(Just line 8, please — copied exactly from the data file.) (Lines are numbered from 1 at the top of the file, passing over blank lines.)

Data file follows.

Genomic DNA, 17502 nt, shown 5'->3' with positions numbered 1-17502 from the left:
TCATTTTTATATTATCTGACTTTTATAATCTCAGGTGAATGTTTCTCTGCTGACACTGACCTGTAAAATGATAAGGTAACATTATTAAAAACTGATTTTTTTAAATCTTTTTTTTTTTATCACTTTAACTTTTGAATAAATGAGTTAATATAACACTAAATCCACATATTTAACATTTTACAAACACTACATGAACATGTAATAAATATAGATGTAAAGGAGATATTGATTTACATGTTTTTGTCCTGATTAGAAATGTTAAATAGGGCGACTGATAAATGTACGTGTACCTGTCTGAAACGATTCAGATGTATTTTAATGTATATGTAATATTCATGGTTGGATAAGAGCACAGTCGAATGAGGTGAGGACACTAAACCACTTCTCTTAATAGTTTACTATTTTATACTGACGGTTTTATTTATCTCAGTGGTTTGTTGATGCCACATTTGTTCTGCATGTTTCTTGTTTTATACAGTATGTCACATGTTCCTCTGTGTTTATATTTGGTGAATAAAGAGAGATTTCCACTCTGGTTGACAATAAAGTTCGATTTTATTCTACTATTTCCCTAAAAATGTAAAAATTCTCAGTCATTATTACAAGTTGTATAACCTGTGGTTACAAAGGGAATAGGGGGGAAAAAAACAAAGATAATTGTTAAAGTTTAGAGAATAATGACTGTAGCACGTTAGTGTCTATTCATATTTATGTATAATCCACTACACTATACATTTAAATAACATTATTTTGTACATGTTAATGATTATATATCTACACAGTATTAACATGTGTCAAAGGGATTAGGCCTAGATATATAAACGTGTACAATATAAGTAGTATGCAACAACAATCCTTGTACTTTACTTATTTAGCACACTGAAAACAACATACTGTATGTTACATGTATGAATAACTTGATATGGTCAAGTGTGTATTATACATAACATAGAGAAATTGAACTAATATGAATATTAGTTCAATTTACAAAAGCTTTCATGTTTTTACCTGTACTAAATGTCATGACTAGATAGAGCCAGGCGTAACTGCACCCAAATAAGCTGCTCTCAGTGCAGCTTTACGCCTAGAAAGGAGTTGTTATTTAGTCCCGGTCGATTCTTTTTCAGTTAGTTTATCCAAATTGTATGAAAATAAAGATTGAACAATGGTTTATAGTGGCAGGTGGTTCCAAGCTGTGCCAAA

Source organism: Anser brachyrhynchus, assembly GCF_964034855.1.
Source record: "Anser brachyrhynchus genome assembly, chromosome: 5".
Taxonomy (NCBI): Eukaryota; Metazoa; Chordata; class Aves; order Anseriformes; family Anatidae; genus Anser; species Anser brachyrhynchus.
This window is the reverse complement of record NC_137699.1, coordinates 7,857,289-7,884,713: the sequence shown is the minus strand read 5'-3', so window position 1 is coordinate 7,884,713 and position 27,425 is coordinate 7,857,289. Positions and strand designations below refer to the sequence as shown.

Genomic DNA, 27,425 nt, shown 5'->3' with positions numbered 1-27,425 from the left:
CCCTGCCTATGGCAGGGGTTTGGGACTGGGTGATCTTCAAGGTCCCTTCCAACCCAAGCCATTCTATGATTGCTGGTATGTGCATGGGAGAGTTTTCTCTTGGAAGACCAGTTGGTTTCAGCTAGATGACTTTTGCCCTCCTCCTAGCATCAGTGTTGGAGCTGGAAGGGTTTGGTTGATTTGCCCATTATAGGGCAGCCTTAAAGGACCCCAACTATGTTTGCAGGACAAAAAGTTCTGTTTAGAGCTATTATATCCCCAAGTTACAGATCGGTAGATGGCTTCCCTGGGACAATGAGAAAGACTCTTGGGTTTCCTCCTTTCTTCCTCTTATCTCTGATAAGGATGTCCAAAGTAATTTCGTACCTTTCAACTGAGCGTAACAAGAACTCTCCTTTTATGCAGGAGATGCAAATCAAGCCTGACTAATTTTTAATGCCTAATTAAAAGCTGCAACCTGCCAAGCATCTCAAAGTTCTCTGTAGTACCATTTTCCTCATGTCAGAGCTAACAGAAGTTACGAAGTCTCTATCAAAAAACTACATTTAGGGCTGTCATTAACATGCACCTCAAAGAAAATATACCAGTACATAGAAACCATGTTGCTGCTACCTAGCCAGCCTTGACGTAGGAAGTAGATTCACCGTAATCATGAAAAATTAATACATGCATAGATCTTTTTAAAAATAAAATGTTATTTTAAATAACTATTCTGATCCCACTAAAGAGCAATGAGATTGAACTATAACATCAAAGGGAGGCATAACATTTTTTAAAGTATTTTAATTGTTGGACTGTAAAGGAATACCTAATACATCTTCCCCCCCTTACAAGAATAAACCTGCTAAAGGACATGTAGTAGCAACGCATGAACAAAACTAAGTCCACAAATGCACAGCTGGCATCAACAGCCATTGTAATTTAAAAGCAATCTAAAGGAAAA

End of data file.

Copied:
CCCTGCCTATGGCAGGGGTTTGGGACTGGGTGATCTTCAAGGTCCCTTCCAACCCAAGCCATTCTATGATTGCTGGTATGTGCATGGGAGAGTTTTCTCTTGGAAGACCAGTTGGTTTCAGCTAGATGACTTTTGCCCTCCTCCTAGCATCAGTGTTGGAGCTGGAAGGGTTTGGTTGATTTGCCCATTATAGGGCAGCCTTAAAGGACCCCAACTATGTTTGCAGGACAAAAAGTTCTGTTTAGAGCTATTATATCCCCAAGTTACAGATCGGTAGATGGCTTCCCTGGGACAATGAGAAAGACTCTTGGGTTTCCTCCTTTCTTCCTCTTATCTCTGATAAGGATGTCCAAAGTAATTTCGTACCTTTCAACTGAGCGTAACAAGAACTCTCCTTTTATGCAGGAGATGCAAATCAAGCCTGACTAATTTTTAATGCCTAATTAAAAGCTGCAACCTGCCAAGCATCTCAAAGTTCTCTGTAGTACCATTTTCCTCATGTCAGAGCTAACAGAAGTTACGAAGTCTCTATCAAAAAACTACATTTAGGGCTGTCATTAACATGCACCTCAAAGAAAATATACCAGTACATAGAAACCATGTTGCTGCTACCTAGCCAGCCTTGACGTAGGAAGTAGATTCACCGTAATCATGAAAAATTAATACATGCATAGATCTTTTTAAAAATAAAATGTTATTTTAAATAACTATTCTGATCCCACTAAAGAGCAATGAGATTGAACTATAACATCAAAGGGAGGCATAACATTTTTTAAAGTATTTTAATTGTTGGACTGTAAAGGAATACCTAATACATCTTCCCCCCCTTACAAGAATAAACCTGCTAAAGGACATGTAGTAGCAACGCATGAACAAAACTAAGTCCACAAATGCACAGCTGGCATCAACAGCCATTGTAATTTAAAAGCAATCTAAAGGAAAA